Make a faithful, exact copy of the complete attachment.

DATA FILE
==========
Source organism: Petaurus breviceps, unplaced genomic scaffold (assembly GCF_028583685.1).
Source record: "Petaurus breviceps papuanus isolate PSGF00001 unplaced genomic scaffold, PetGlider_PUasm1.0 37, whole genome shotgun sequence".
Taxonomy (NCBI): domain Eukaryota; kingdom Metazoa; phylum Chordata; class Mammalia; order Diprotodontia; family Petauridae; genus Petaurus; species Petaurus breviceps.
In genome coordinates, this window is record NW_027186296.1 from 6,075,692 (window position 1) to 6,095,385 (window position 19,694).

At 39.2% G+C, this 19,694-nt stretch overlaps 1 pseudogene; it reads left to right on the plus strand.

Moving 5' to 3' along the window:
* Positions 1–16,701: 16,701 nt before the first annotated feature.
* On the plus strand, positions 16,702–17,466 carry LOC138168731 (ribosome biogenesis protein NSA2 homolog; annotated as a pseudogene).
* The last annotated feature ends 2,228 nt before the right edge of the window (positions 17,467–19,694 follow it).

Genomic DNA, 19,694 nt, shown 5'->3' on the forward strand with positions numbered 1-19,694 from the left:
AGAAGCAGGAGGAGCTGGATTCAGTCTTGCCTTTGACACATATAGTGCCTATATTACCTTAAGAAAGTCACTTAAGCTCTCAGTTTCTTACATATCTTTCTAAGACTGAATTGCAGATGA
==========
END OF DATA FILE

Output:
Source organism: Petaurus breviceps, unplaced genomic scaffold (assembly GCF_028583685.1).
Source record: "Petaurus breviceps papuanus isolate PSGF00001 unplaced genomic scaffold, PetGlider_PUasm1.0 37, whole genome shotgun sequence".
Taxonomy (NCBI): domain Eukaryota; kingdom Metazoa; phylum Chordata; class Mammalia; order Diprotodontia; family Petauridae; genus Petaurus; species Petaurus breviceps.
In genome coordinates, this window is record NW_027186296.1 from 6,075,692 (window position 1) to 6,095,385 (window position 19,694).

At 39.2% G+C, this 19,694-nt stretch overlaps 1 pseudogene; it reads left to right on the plus strand.

Moving 5' to 3' along the window:
* Positions 1–16,701: 16,701 nt before the first annotated feature.
* On the plus strand, positions 16,702–17,466 carry LOC138168731 (ribosome biogenesis protein NSA2 homolog; annotated as a pseudogene).
* The last annotated feature ends 2,228 nt before the right edge of the window (positions 17,467–19,694 follow it).

Genomic DNA, 19,694 nt, shown 5'->3' on the forward strand with positions numbered 1-19,694 from the left:
AGAAGCAGGAGGAGCTGGATTCAGTCTTGCCTTTGACACATATAGTGCCTATATTACCTTAAGAAAGTCACTTAAGCTCTCAGTTTCTTACATATCTTTCTAAGACTGAATTGCAGATGA